Monday, June 4, 2012

A Purse Fit for a Queen


Well, maybe not fit for a queen. She'd probably prefer something designer and something pastel.

Isn't this chart wonderful? Vogue Magazine did this. If you squint, it looks like a modern quilt design. 

But for a 20-something Anglophile, I think it will be just perfect. I'm really pleased with how it turned out!

Now for all of the details: I used  Oh Fransson's pattern for her Margaret bag. This is the first bag I've ever made,* and I was really pleased with the pattern. There are many photos and the steps are explained very well. I really have no complaints about the pattern at all. 

*Now that I think about it, that's not true. I made a tote bag for my piano books when I was in 4-H, because I was just that cool. I also made a drawstring bag out of some terrific early-90s fabric that looked spray-painted in neon colors. My taste has always been impeccable.

What I did not like about this bag was the thickness of it. While that is nice in the end result, the outer lining of the bag (and the handle) had two layers of interfacing as well as a flannel interlining. So at times when sewing the thing together, I was stitching through... 47 layers of fabric (I think that's right. I was an English major, math isn't my strong suit.) So it was tough to press pleats into that and to wrangle the thing together at times. For that reason, and although the pattern is clear, I might recommend this to someone with a bit of sewing experience under their belt, just because it was difficult at times. If you're an ambitious beginner though, go for it. Just understand you'll probably swear at the thing a few times.

If/when I make this bag again (I'd like to make one for myself!), I might be tempted to try it with just a single layer of interfacing and no interlining. I don't think I'd really mind a floppier bag and might find it worth it for easier working and reduced material costs.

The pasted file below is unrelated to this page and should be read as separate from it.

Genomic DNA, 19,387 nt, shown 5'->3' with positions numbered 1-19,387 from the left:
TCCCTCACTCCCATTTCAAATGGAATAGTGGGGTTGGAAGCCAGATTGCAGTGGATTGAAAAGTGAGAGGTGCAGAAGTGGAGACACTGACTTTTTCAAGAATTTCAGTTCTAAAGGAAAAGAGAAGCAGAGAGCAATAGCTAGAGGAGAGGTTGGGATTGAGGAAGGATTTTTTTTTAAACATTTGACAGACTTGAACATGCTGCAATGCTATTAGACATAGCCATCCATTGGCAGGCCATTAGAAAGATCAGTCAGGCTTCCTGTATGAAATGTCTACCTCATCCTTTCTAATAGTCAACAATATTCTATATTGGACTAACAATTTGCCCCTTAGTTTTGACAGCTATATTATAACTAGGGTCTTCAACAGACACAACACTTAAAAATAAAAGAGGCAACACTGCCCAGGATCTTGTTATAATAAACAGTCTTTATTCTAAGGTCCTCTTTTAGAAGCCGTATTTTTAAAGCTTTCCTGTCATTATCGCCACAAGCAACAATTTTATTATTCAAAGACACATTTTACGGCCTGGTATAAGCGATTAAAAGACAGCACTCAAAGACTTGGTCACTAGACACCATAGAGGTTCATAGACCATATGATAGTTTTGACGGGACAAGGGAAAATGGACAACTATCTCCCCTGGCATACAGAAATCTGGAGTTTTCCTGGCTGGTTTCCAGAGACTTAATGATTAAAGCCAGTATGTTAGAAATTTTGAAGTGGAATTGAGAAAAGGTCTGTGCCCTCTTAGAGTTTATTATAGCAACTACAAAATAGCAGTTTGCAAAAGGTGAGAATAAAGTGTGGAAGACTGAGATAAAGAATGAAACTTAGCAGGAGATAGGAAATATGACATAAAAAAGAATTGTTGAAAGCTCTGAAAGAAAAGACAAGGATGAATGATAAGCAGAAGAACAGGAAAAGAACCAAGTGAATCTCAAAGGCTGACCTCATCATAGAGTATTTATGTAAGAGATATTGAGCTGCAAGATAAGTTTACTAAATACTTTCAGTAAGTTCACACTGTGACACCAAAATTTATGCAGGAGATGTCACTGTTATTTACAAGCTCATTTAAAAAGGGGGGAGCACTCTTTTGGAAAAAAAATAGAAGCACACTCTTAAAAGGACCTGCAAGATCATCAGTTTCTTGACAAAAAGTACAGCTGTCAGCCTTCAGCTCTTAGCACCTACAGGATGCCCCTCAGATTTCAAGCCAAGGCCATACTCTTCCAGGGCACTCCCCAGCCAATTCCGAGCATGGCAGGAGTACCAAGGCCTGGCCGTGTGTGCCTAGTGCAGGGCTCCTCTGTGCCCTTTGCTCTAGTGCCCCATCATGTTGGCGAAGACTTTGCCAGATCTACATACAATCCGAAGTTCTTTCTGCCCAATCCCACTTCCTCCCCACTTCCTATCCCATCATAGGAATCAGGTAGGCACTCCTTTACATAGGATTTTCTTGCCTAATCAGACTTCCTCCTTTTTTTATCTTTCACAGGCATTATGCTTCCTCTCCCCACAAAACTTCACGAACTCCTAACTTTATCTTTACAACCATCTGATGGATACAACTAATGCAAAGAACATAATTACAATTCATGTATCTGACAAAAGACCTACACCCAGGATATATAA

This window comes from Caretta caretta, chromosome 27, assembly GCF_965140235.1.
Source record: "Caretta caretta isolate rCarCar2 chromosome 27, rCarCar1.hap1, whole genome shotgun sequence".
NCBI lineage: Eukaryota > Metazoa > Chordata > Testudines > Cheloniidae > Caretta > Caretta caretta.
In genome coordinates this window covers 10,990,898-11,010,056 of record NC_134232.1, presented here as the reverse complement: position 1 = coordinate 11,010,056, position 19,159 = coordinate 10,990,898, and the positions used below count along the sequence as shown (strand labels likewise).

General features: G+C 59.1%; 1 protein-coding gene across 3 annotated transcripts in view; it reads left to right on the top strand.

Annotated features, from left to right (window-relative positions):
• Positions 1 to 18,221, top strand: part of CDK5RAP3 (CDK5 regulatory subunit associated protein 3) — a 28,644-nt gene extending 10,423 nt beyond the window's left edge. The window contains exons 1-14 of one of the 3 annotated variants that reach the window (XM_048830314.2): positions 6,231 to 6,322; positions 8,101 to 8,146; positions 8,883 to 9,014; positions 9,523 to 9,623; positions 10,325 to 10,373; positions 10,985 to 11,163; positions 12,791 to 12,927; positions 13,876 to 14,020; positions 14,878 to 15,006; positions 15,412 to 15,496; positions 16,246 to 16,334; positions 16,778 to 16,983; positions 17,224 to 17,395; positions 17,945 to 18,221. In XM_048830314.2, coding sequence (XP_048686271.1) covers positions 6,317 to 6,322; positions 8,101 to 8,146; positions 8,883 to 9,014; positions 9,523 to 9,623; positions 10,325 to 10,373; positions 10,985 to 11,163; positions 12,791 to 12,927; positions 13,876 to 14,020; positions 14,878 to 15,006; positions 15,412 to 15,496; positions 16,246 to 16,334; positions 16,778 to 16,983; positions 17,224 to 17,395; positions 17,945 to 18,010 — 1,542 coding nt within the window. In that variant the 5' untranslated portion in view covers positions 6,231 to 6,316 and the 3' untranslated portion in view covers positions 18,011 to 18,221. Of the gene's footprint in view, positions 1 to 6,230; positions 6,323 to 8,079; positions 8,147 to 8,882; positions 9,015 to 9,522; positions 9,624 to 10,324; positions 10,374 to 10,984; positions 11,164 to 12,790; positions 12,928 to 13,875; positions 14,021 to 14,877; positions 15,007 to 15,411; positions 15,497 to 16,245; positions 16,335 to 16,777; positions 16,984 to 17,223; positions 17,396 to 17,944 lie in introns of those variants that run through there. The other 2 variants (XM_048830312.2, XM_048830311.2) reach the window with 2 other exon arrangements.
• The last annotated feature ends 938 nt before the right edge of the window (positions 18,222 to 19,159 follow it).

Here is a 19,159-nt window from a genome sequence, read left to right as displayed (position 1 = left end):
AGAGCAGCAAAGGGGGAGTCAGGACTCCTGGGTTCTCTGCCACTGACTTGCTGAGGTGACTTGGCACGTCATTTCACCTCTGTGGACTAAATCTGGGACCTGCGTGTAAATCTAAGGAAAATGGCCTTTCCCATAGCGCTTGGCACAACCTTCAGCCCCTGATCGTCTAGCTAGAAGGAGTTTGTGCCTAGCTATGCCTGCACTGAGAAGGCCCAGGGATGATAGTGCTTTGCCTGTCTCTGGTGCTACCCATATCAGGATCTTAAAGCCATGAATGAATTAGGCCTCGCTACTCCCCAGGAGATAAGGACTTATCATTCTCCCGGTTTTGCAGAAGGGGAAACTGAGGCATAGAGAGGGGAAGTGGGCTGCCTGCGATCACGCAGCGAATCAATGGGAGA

Things I learned:

  • I absolutely do not miss sewing curves.
  • Be aware of directionality in a project like this. Luckily, I noticed that at the beginning and avoided any problems with downward facing crowns or upside down lettering, but that could be so easy to overlook! When in doubt, choose non-directional prints or solids, though keeping directionality did not require any extra fabric in this project.
  • Well-constructed bags can be expensive! By that I mean that they require a lot of fabric and a lot of stiffening material. Since I used a fancy quilting cotton for this (indeed, the print was the whole inspiration for the project, so I couldn't really cut corners on this one), the cost really added up. 
A few photos of the process:

The incredible thickness of the outer layer.

Unparalleled seam matching! (Ha ha.)

If a stitching line could be sexy, this one would... not be.

Finished product!

I love that it has pockets inside!

Happy Diamond Jubilee to the Queen! Sixty years on the job, even one that is merely ceremonial, is pretty impressive. But more importantly, congratulations to my dear friend on her masters degree! I hope the bag will be used and enjoyed.

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  1. It's an absolutely lovely bag! :) I like the fabric choices.

  2. This looks like a great bag and that a lot will fit in it. I had some amazing fabric choices in the 90's also. I still have some "what was I thinking" fabric laying around.

  3. I have been thinking about using this pattern. Thanks for sharing your experience and tips. Your bag looks great!

    1. Thanks Nicole! I made a second one yesterday, using only one layer of interfacing. I published a side-by-side comparison in my latest post so you can see the difference between doing that vs. following the published directions exactly. Hope it's helpful!